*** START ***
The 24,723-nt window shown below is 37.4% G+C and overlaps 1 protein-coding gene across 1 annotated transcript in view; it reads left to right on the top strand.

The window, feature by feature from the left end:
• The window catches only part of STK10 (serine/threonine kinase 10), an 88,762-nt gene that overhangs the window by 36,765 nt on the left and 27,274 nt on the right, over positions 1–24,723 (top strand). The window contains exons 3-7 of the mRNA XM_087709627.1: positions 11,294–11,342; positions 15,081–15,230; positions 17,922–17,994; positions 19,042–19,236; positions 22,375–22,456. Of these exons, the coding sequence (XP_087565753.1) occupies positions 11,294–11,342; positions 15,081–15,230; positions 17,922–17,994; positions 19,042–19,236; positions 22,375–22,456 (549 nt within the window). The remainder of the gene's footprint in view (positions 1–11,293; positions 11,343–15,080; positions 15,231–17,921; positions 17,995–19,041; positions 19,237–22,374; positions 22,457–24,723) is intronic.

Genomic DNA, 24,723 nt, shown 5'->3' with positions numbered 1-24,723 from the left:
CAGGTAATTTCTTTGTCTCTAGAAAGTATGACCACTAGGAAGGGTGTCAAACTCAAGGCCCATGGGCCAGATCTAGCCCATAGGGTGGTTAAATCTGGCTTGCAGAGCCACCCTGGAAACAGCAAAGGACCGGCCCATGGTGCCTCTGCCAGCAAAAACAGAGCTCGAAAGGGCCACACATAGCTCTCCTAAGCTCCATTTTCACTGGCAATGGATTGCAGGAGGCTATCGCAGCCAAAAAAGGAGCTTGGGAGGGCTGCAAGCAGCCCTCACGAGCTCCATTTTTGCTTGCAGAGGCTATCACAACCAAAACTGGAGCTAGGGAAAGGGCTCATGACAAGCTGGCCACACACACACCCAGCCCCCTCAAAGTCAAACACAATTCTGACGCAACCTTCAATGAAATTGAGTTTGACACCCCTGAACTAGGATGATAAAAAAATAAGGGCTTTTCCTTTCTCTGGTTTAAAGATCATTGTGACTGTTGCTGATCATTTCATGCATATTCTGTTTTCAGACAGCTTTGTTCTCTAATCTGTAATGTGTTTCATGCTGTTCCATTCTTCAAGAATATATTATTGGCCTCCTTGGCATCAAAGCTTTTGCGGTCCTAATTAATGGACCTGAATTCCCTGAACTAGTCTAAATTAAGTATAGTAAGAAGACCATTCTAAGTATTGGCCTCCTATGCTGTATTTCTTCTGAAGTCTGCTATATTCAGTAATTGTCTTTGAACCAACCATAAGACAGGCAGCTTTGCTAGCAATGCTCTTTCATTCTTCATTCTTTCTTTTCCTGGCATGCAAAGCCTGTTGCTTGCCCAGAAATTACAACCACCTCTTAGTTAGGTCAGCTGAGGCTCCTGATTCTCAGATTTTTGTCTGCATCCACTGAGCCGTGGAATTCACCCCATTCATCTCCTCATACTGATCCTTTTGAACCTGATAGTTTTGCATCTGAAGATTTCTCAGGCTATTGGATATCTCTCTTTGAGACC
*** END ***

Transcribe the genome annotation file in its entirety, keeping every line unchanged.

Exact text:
The 24,723-nt window shown below is 37.4% G+C and overlaps 1 protein-coding gene across 1 annotated transcript in view; it reads left to right on the top strand.

The window, feature by feature from the left end:
• The window catches only part of STK10 (serine/threonine kinase 10), an 88,762-nt gene that overhangs the window by 36,765 nt on the left and 27,274 nt on the right, over positions 1–24,723 (top strand). The window contains exons 3-7 of the mRNA XM_087709627.1: positions 11,294–11,342; positions 15,081–15,230; positions 17,922–17,994; positions 19,042–19,236; positions 22,375–22,456. Of these exons, the coding sequence (XP_087565753.1) occupies positions 11,294–11,342; positions 15,081–15,230; positions 17,922–17,994; positions 19,042–19,236; positions 22,375–22,456 (549 nt within the window). The remainder of the gene's footprint in view (positions 1–11,293; positions 11,343–15,080; positions 15,231–17,921; positions 17,995–19,041; positions 19,237–22,374; positions 22,457–24,723) is intronic.

Genomic DNA, 24,723 nt, shown 5'->3' with positions numbered 1-24,723 from the left:
CAGGTAATTTCTTTGTCTCTAGAAAGTATGACCACTAGGAAGGGTGTCAAACTCAAGGCCCATGGGCCAGATCTAGCCCATAGGGTGGTTAAATCTGGCTTGCAGAGCCACCCTGGAAACAGCAAAGGACCGGCCCATGGTGCCTCTGCCAGCAAAAACAGAGCTCGAAAGGGCCACACATAGCTCTCCTAAGCTCCATTTTCACTGGCAATGGATTGCAGGAGGCTATCGCAGCCAAAAAAGGAGCTTGGGAGGGCTGCAAGCAGCCCTCACGAGCTCCATTTTTGCTTGCAGAGGCTATCACAACCAAAACTGGAGCTAGGGAAAGGGCTCATGACAAGCTGGCCACACACACACCCAGCCCCCTCAAAGTCAAACACAATTCTGACGCAACCTTCAATGAAATTGAGTTTGACACCCCTGAACTAGGATGATAAAAAAATAAGGGCTTTTCCTTTCTCTGGTTTAAAGATCATTGTGACTGTTGCTGATCATTTCATGCATATTCTGTTTTCAGACAGCTTTGTTCTCTAATCTGTAATGTGTTTCATGCTGTTCCATTCTTCAAGAATATATTATTGGCCTCCTTGGCATCAAAGCTTTTGCGGTCCTAATTAATGGACCTGAATTCCCTGAACTAGTCTAAATTAAGTATAGTAAGAAGACCATTCTAAGTATTGGCCTCCTATGCTGTATTTCTTCTGAAGTCTGCTATATTCAGTAATTGTCTTTGAACCAACCATAAGACAGGCAGCTTTGCTAGCAATGCTCTTTCATTCTTCATTCTTTCTTTTCCTGGCATGCAAAGCCTGTTGCTTGCCCAGAAATTACAACCACCTCTTAGTTAGGTCAGCTGAGGCTCCTGATTCTCAGATTTTTGTCTGCATCCACTGAGCCGTGGAATTCACCCCATTCATCTCCTCATACTGATCCTTTTGAACCTGATAGTTTTGCATCTGAAGATTTCTCAGGCTATTGGATATCTCTCTTTGAGACC